Six years ago, about 300 Amish bishops gathered in Pennsylvania to discuss the group's leader, Sam Mullet Sr., who had ordered the shunning of families that left his settlement near the West Virginia panhandle.

    Mullet had come to the attention of the bishops because, according to witnesses at his trial, there were concerns he was brain-washing community members. Prosecutors would later say he forced men to sleep in chicken coops as punishment, and one woman testified that Mullet coerced women at his settlement into having sex with him so he could turn them into better wives.

    The bishops eventually vetoed Mullet's shunning of the others, infuriating him to the point that he sought revenge last fall in a series of five hair-cutting attacks, prosecutors say.

    They charged Mullet and 15 of his followers with hate crimes because they contend they acted over religious differences and targeted the hair and beards of the Amish because of its spiritual significance in the faith. All could face lengthy prison terms if convicted on the charges that also include conspiracy and obstructing justice.

    Jurors began deliberating in the trial Thursday morning.

    None of the defendants has denied that the hair-cuttings took place, but Mullet has insisted that he didn't plan what happened. In an interview last fall, he defended what he thinks is his right to punish people who break church laws.

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    Shunning – also known as avoidance _is a rare happening in the Amish community. While outsiders might view it as punishment, the Amish consider it an act of love to help those who have strayed from their beliefs.

    Each individual church decides when to shun others and what kind of punishment they face. "It's not like there's a rulebook," said Steve Nolt, a history professor at Goshen College in Indiana.

    Only baptized church members can be shunned. And it almost always starts with a warning to stop breaking church rules – whether it's to quit drinking or stop talking on the telephone – and weeks or months of discussion.

    "Shunning is something the individual does to themselves," said Karen Johnson-Weiner, a professor at the State University of New York in Potsdam who has written extensively about the Amish. "It's community-wide tough love."

    There also has to be agreement within the congregation, but the bishop has the most influence in revoking someone's church membership.

    "That's a hard thing for a bishop to do," said Andy Hershberger, who testified in the trial that Mullet's son was among a group that cut his father's hair last fall. His father was one of the bishops who overruled Mullet's shunning order.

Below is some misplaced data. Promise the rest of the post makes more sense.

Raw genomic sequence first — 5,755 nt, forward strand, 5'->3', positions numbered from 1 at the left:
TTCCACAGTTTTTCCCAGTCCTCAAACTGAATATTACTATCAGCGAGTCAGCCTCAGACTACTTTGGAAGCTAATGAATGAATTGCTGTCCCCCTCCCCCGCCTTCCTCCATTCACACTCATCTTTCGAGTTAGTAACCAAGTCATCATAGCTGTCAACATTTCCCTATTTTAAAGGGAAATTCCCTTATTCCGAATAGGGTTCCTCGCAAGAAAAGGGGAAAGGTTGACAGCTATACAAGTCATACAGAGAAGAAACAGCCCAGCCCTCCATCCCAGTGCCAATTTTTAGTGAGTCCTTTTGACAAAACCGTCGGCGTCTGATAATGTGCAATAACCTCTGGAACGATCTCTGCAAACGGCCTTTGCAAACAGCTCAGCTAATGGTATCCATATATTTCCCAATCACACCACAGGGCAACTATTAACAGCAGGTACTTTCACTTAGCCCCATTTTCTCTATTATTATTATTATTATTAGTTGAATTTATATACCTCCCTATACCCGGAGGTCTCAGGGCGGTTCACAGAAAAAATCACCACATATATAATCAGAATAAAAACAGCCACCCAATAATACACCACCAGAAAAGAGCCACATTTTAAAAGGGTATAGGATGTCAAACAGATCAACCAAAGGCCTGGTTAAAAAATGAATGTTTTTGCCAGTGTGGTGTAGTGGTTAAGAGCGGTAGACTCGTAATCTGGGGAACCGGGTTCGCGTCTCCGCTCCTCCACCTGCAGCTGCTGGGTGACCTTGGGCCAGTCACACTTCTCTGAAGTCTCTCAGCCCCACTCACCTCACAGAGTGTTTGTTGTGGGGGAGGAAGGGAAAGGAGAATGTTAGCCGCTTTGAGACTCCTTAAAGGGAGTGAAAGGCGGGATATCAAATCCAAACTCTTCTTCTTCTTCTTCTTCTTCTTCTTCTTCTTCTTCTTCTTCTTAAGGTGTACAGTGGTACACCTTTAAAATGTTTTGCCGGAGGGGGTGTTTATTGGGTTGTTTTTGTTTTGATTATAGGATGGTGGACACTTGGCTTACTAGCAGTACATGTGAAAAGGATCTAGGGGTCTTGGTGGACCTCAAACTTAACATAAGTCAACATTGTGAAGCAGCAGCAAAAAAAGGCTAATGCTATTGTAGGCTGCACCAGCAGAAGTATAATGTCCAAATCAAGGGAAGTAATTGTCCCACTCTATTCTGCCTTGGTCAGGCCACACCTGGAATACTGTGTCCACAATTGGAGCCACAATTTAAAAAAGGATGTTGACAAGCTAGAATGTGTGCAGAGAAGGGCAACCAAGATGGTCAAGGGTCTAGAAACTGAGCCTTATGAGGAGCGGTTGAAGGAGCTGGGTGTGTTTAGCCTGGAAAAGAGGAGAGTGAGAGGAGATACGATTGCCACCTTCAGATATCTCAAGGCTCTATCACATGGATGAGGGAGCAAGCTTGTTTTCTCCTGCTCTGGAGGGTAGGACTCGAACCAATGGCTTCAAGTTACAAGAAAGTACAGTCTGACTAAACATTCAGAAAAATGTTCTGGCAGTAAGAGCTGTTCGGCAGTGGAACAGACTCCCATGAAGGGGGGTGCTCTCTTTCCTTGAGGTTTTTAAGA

Furlong, who left her home church for good after a dispute with a bishop, said shunning gives Amish leaders too much control. "They can use it like a hammer," she said.

    Because the Amish identify so closely with their faith, being shunned and faced with the loss of their salvation is extremely painful.

    "It's such an intense thing. Nobody can really explain it," said Furlong, who wrote a book called "Why I Left the Amish" in 2011. "That's a pretty tough thing to reckon with."

    Matthew Schrock, who left Holmes County's Amish community in Ohio during the mid-1990s, wasn't formally shunned, but no one would hire him because he was fighting with his father, who was the bishop. "There were a lot of people who wouldn't talk to me," he said. "No one was willing to risk the appearance of them siding with me."

    Shunning has its roots in biblical teachings and is used in some Mennonite churches as well. Jehovah's Witnesses also practice a form of shunning. But it's essential to Amish beliefs.

    "They want the person to see their error," Schrock said. "But under that, I think, is this desire to maintain the integrity of the group."


  17. Leader of Amish breakaway group found guilty of hate crimes in beard-cutting attacks in Ohio

    By Associated Press, Washington Post September 20, 2012

    CLEVELAND — The leader of an Amish breakaway group was convicted Thursday of hate crimes in beard- and hair-cutting attacks against members of his own faith following a dispute over religious differences.

    A federal jury found Samuel Mullet Sr. guilty of orchestrating the cuttings of Amish men’s beards and women’s hair last fall in attacks that terrorized the normally peaceful religious settlements in eastern Ohio.

    Mullet and four of his children were among 16 people who prosecutors say planned and carried out the five separate attacks that amounted to hate crimes because they were motivated by religious disputes. Prosecutors say the defendants targeted hair because it carries spiritual significance in their faith.

    All the defendants, who were charged with hate crimes, are members of Mullet’s settlement that he founded near the West Virginia panhandle.

    Mullet wasn’t accused of cutting anyone’s hair. But prosecutors said he planned and encouraged his sons and the others, mocked the victims in jailhouse phone calls and was given a paper bag stuffed with the hair of one victim.

    One bishop told jurors his chest-length beard was chopped to within 1½ inches of his chin when four or five men dragged him out of his farmhouse in a late-night home invasion.